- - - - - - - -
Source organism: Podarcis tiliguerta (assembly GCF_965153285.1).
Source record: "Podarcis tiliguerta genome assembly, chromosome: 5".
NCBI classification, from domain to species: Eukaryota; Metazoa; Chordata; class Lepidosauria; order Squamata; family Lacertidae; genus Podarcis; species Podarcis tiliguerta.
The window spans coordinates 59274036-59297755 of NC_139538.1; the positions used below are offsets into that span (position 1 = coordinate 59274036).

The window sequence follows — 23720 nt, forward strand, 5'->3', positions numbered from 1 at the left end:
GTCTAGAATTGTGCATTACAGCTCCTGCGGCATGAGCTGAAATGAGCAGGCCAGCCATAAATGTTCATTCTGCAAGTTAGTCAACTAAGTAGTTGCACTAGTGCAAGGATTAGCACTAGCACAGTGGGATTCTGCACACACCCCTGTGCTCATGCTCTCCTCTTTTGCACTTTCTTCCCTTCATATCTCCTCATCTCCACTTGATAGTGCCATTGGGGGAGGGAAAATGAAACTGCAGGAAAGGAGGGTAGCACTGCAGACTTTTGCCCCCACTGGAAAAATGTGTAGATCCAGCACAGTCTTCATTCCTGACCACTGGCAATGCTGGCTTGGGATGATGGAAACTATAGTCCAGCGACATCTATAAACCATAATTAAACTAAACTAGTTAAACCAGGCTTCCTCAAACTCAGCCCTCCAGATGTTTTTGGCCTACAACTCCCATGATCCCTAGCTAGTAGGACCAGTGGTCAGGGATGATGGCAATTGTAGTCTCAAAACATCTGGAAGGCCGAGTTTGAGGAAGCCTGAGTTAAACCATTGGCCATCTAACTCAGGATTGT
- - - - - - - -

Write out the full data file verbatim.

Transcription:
Source organism: Podarcis tiliguerta (assembly GCF_965153285.1).
Source record: "Podarcis tiliguerta genome assembly, chromosome: 5".
NCBI classification, from domain to species: Eukaryota; Metazoa; Chordata; class Lepidosauria; order Squamata; family Lacertidae; genus Podarcis; species Podarcis tiliguerta.
The window spans coordinates 59274036-59297755 of NC_139538.1; the positions used below are offsets into that span (position 1 = coordinate 59274036).

The window sequence follows — 23720 nt, forward strand, 5'->3', positions numbered from 1 at the left end:
GTCTAGAATTGTGCATTACAGCTCCTGCGGCATGAGCTGAAATGAGCAGGCCAGCCATAAATGTTCATTCTGCAAGTTAGTCAACTAAGTAGTTGCACTAGTGCAAGGATTAGCACTAGCACAGTGGGATTCTGCACACACCCCTGTGCTCATGCTCTCCTCTTTTGCACTTTCTTCCCTTCATATCTCCTCATCTCCACTTGATAGTGCCATTGGGGGAGGGAAAATGAAACTGCAGGAAAGGAGGGTAGCACTGCAGACTTTTGCCCCCACTGGAAAAATGTGTAGATCCAGCACAGTCTTCATTCCTGACCACTGGCAATGCTGGCTTGGGATGATGGAAACTATAGTCCAGCGACATCTATAAACCATAATTAAACTAAACTAGTTAAACCAGGCTTCCTCAAACTCAGCCCTCCAGATGTTTTTGGCCTACAACTCCCATGATCCCTAGCTAGTAGGACCAGTGGTCAGGGATGATGGCAATTGTAGTCTCAAAACATCTGGAAGGCCGAGTTTGAGGAAGCCTGAGTTAAACCATTGGCCATCTAACTCAGGATTGT